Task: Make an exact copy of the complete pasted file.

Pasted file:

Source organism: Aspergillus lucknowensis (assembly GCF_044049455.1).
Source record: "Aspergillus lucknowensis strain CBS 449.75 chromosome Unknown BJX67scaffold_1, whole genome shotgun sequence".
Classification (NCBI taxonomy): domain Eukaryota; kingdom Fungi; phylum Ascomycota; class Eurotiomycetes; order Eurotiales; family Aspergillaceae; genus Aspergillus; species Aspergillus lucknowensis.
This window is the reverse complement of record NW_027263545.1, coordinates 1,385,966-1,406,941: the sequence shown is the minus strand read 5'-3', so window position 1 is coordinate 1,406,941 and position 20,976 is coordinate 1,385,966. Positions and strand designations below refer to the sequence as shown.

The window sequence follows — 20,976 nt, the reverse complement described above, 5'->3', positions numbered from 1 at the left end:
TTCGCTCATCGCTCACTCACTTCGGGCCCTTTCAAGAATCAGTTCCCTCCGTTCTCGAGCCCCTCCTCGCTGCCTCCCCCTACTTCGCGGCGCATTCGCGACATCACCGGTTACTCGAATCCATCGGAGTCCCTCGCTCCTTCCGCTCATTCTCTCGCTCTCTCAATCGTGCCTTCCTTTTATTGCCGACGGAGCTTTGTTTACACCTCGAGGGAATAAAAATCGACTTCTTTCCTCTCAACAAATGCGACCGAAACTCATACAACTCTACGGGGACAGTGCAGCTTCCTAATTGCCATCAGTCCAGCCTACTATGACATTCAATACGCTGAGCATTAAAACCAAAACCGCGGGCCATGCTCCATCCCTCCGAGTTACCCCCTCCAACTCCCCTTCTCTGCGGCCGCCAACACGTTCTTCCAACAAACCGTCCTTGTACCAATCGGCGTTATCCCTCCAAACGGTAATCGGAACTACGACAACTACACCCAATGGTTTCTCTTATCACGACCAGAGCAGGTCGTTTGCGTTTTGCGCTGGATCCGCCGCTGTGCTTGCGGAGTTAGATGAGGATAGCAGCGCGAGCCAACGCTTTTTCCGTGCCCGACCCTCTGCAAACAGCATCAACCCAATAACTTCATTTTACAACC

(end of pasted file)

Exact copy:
Source organism: Aspergillus lucknowensis (assembly GCF_044049455.1).
Source record: "Aspergillus lucknowensis strain CBS 449.75 chromosome Unknown BJX67scaffold_1, whole genome shotgun sequence".
Classification (NCBI taxonomy): domain Eukaryota; kingdom Fungi; phylum Ascomycota; class Eurotiomycetes; order Eurotiales; family Aspergillaceae; genus Aspergillus; species Aspergillus lucknowensis.
This window is the reverse complement of record NW_027263545.1, coordinates 1,385,966-1,406,941: the sequence shown is the minus strand read 5'-3', so window position 1 is coordinate 1,406,941 and position 20,976 is coordinate 1,385,966. Positions and strand designations below refer to the sequence as shown.

The window sequence follows — 20,976 nt, the reverse complement described above, 5'->3', positions numbered from 1 at the left end:
TTCGCTCATCGCTCACTCACTTCGGGCCCTTTCAAGAATCAGTTCCCTCCGTTCTCGAGCCCCTCCTCGCTGCCTCCCCCTACTTCGCGGCGCATTCGCGACATCACCGGTTACTCGAATCCATCGGAGTCCCTCGCTCCTTCCGCTCATTCTCTCGCTCTCTCAATCGTGCCTTCCTTTTATTGCCGACGGAGCTTTGTTTACACCTCGAGGGAATAAAAATCGACTTCTTTCCTCTCAACAAATGCGACCGAAACTCATACAACTCTACGGGGACAGTGCAGCTTCCTAATTGCCATCAGTCCAGCCTACTATGACATTCAATACGCTGAGCATTAAAACCAAAACCGCGGGCCATGCTCCATCCCTCCGAGTTACCCCCTCCAACTCCCCTTCTCTGCGGCCGCCAACACGTTCTTCCAACAAACCGTCCTTGTACCAATCGGCGTTATCCCTCCAAACGGTAATCGGAACTACGACAACTACACCCAATGGTTTCTCTTATCACGACCAGAGCAGGTCGTTTGCGTTTTGCGCTGGATCCGCCGCTGTGCTTGCGGAGTTAGATGAGGATAGCAGCGCGAGCCAACGCTTTTTCCGTGCCCGACCCTCTGCAAACAGCATCAACCCAATAACTTCATTTTACAACC